VPN via a Cisco 2620 router

RDK45

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Nov 25, 2012
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Folks...We have a small business with several servers (Windows and Linux) which we will like to access via a VPN. We want to use the PPTP client which comes with Windows.

I have installed VPN on a Window 2000 server. There are two methods for setting up a VPN server, one using RRAS and the other, simpler process using the "Network Connections/New Connection Wizard". Since we are not running a Domain Server, the later is easier.

However, I have tried both and can not connect to the VPN server from outside. From the internal LAN both setups work fine.

We are using an older Cisco 2620 router as our connection to the Internet. It is running IOS 12.0. It is listening on two public-side IP addresses, but we want to only use one of those addresses for the VPN. The following lines are in the configuration file, real IP's replaced with 1.2.3.4

access-list 113 permit tcp any host 1.2.3.4 eq 1723
access-list 113 permit gre any host 1.2.3.4

which we thought would be enough to get traffic to the Windows 2000 VPN server.

By the way, there are other services on that server which are getting their traffic, so we know the router can reach the server.

Now the questions,
1) What are we doing wrong? Is there an issue with the 2620 and passing VPN traffic to our LAN? Can this router be configured as a VPN endpoint thus eliminating the need for the Windows 2000 VPN server?

2) Assuming that we can not do this with the 2620, the could we switch out that router for a more modern one that will not break the bank? Will any of the current Linksys, Netgear, Belkin, etc routers do what we want to do for routing to specific servers depending on incoming port id's as well as allow the VPN tunnel to be created to the server?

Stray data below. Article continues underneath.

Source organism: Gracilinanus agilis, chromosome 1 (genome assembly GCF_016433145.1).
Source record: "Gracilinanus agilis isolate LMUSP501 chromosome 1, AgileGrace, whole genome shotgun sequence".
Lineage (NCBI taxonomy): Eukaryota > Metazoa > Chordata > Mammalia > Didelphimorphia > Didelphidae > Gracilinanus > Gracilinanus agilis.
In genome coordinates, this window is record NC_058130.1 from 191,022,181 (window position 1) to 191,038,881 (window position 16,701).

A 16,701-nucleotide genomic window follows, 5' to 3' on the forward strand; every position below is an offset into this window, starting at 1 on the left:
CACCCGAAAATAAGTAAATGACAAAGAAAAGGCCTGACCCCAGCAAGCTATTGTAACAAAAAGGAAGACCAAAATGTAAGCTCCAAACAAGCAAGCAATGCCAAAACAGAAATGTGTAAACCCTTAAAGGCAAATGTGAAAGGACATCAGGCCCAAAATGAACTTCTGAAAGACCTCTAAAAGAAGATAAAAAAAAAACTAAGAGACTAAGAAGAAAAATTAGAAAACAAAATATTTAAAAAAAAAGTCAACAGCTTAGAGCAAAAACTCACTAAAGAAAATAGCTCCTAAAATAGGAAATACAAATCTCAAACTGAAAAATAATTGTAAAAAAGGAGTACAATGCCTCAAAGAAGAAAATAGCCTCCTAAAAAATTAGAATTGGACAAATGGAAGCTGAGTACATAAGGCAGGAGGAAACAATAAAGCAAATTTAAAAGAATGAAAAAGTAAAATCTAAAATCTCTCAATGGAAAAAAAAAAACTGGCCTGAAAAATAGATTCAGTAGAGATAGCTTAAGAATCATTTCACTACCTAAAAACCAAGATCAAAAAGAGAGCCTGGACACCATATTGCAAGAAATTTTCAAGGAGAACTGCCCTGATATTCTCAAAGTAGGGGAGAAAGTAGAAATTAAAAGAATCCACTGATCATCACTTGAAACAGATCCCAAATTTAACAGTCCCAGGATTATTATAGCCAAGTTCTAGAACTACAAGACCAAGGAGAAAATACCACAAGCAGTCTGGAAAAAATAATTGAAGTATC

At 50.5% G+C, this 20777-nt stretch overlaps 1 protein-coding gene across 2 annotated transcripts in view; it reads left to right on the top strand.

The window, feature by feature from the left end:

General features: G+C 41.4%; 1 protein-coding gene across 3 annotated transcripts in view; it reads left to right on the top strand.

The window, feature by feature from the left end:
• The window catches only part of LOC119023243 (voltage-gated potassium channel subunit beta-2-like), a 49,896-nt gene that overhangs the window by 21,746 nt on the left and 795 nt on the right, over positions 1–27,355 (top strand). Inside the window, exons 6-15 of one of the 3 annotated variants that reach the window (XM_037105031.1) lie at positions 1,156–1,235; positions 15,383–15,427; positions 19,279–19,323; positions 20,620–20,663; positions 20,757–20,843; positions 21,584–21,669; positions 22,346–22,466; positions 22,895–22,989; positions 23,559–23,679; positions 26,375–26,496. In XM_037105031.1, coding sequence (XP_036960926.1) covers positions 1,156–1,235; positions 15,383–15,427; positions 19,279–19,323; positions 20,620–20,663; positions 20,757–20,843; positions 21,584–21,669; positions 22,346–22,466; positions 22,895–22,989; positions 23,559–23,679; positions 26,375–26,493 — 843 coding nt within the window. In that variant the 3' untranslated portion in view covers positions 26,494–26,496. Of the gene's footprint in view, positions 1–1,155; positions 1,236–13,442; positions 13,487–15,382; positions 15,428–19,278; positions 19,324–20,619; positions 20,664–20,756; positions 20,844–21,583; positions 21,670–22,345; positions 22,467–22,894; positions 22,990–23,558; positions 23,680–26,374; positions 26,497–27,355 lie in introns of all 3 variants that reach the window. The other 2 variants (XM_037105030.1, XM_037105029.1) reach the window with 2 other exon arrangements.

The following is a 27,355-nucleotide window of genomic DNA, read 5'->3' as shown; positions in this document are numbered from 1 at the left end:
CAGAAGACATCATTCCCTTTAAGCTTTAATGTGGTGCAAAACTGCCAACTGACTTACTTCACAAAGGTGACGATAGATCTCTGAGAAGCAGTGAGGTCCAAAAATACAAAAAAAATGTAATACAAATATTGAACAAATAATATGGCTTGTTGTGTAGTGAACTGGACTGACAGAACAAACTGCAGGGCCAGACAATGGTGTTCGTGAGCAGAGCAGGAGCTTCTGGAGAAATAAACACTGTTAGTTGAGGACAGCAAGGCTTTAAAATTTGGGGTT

Thanks.....RDK
 
I am going guess you have NAT involved in someway with this. If you apply that access list inbound on the outside interface it is interpreted before that nat so you must put in public ip address.

I would remove the access list and see if you can get this to work first. NAT and ipsec/pptp get a little tricky even without filtering access lists.

To actually terminate vpn on the router your need the firewall feature set of the IOS. I have only configured ipsec and I don't remember if it supports pptp but of course it will run unencrypted GRE.


 

Dreamslacker

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Oct 23, 2014
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If you are using NAT, you need to add a NAT rule to forward those ports. Simply adding the protocols/ ports to an ACL wouldn't work if it is not applied to NAT.

You can use static NAT:
e.g.
ip nat inside source static tcp 1.2.3.4 1723 <WAN IP> 1723 extendable

Alternatively, if you want to use ACLs (useful if you want to forward many ports or UDP port ranges), use a route-map to perform the forwarding instead.
E.g.

ip nat inside source static 1.2.3.4 <WAN IP> route-map vpnsvr
route-map vpnsvr
match ip address 113
access-list 113 permit tcp any host 1.2.3.4 eq 1723
access-list 113 permit gre any host 1.2.3.4
 

RDK45

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Nov 25, 2012
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Dreamslaker and bill001g.....Thanks for the replies. I have discussed your comments with my son (the Cisco "expert"). He says he is not using NAT but rather only port forwarding (public address&port to internal address&port). He thinks he has tried your suggestions, but will try again. Thanks....RDK
=============================================
If you are using NAT, you need to add a NAT rule to forward those ports. Simply adding the protocols/ ports to an ACL wouldn't work if it is not applied to NAT.

You can use static NAT:
e.g.
ip nat inside source static tcp 1.2.3.4 1723 <WAN IP> 1723 extendable

Alternatively, if you want to use ACLs (useful if you want to forward many ports or UDP port ranges), use a route-map to perform the forwarding instead.
E.g.

ip nat inside source static 1.2.3.4 <WAN IP> route-map vpnsvr
route-map vpnsvr
match ip address 113
access-list 113 permit tcp any host 1.2.3.4 eq 1723
access-list 113 permit gre any host 1.2.3.4[/quotemsg]

 

Dreamslacker

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Oct 23, 2014
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If he is port forwarding a public address to internal address, then he is running a NAT whether he realizes it or not.

Next thing he needs to do is verify that the default route is configured correctly.
 

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